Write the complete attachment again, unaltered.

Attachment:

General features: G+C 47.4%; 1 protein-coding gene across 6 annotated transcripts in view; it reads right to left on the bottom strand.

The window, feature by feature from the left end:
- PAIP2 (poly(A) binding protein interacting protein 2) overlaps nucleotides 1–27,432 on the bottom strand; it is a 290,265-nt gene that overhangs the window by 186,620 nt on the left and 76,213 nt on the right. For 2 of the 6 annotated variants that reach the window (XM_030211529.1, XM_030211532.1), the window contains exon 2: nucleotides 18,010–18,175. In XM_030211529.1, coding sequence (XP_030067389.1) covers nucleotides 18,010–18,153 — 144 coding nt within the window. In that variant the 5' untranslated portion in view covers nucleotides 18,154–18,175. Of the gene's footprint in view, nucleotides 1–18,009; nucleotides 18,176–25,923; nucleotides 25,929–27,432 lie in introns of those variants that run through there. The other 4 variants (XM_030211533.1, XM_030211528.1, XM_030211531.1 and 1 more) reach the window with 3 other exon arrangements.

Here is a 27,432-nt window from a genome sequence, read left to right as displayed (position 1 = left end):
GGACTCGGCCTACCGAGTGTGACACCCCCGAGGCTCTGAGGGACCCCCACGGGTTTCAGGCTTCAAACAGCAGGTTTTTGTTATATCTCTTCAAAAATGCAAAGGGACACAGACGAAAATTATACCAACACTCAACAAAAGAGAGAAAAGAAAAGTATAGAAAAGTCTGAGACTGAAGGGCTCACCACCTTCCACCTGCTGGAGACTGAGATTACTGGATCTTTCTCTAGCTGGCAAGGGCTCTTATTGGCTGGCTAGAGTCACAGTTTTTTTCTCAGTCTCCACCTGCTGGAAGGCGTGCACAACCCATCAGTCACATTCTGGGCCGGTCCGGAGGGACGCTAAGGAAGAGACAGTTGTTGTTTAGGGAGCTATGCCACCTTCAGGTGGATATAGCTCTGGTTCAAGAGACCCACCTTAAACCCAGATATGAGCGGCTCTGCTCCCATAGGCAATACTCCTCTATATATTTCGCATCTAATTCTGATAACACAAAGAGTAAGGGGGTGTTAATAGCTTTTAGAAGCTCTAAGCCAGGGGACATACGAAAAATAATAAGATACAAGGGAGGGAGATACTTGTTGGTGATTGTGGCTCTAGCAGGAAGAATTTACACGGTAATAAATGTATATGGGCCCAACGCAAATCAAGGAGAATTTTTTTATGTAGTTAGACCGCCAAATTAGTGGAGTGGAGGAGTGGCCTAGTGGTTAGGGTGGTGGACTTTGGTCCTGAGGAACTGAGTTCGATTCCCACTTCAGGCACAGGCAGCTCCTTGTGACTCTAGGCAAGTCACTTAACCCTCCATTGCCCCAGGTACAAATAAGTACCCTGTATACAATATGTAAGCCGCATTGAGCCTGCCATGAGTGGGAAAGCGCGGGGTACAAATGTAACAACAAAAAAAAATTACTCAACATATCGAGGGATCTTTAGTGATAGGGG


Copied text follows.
General features: G+C 47.4%; 1 protein-coding gene across 6 annotated transcripts in view; it reads right to left on the bottom strand.

The window, feature by feature from the left end:
- PAIP2 (poly(A) binding protein interacting protein 2) overlaps nucleotides 1–27,432 on the bottom strand; it is a 290,265-nt gene that overhangs the window by 186,620 nt on the left and 76,213 nt on the right. For 2 of the 6 annotated variants that reach the window (XM_030211529.1, XM_030211532.1), the window contains exon 2: nucleotides 18,010–18,175. In XM_030211529.1, coding sequence (XP_030067389.1) covers nucleotides 18,010–18,153 — 144 coding nt within the window. In that variant the 5' untranslated portion in view covers nucleotides 18,154–18,175. Of the gene's footprint in view, nucleotides 1–18,009; nucleotides 18,176–25,923; nucleotides 25,929–27,432 lie in introns of those variants that run through there. The other 4 variants (XM_030211533.1, XM_030211528.1, XM_030211531.1 and 1 more) reach the window with 3 other exon arrangements.

Here is a 27,432-nt window from a genome sequence, read left to right as displayed (position 1 = left end):
GGACTCGGCCTACCGAGTGTGACACCCCCGAGGCTCTGAGGGACCCCCACGGGTTTCAGGCTTCAAACAGCAGGTTTTTGTTATATCTCTTCAAAAATGCAAAGGGACACAGACGAAAATTATACCAACACTCAACAAAAGAGAGAAAAGAAAAGTATAGAAAAGTCTGAGACTGAAGGGCTCACCACCTTCCACCTGCTGGAGACTGAGATTACTGGATCTTTCTCTAGCTGGCAAGGGCTCTTATTGGCTGGCTAGAGTCACAGTTTTTTTCTCAGTCTCCACCTGCTGGAAGGCGTGCACAACCCATCAGTCACATTCTGGGCCGGTCCGGAGGGACGCTAAGGAAGAGACAGTTGTTGTTTAGGGAGCTATGCCACCTTCAGGTGGATATAGCTCTGGTTCAAGAGACCCACCTTAAACCCAGATATGAGCGGCTCTGCTCCCATAGGCAATACTCCTCTATATATTTCGCATCTAATTCTGATAACACAAAGAGTAAGGGGGTGTTAATAGCTTTTAGAAGCTCTAAGCCAGGGGACATACGAAAAATAATAAGATACAAGGGAGGGAGATACTTGTTGGTGATTGTGGCTCTAGCAGGAAGAATTTACACGGTAATAAATGTATATGGGCCCAACGCAAATCAAGGAGAATTTTTTTATGTAGTTAGACCGCCAAATTAGTGGAGTGGAGGAGTGGCCTAGTGGTTAGGGTGGTGGACTTTGGTCCTGAGGAACTGAGTTCGATTCCCACTTCAGGCACAGGCAGCTCCTTGTGACTCTAGGCAAGTCACTTAACCCTCCATTGCCCCAGGTACAAATAAGTACCCTGTATACAATATGTAAGCCGCATTGAGCCTGCCATGAGTGGGAAAGCGCGGGGTACAAATGTAACAACAAAAAAAAATTACTCAACATATCGAGGGATCTTTAGTGATAGGGG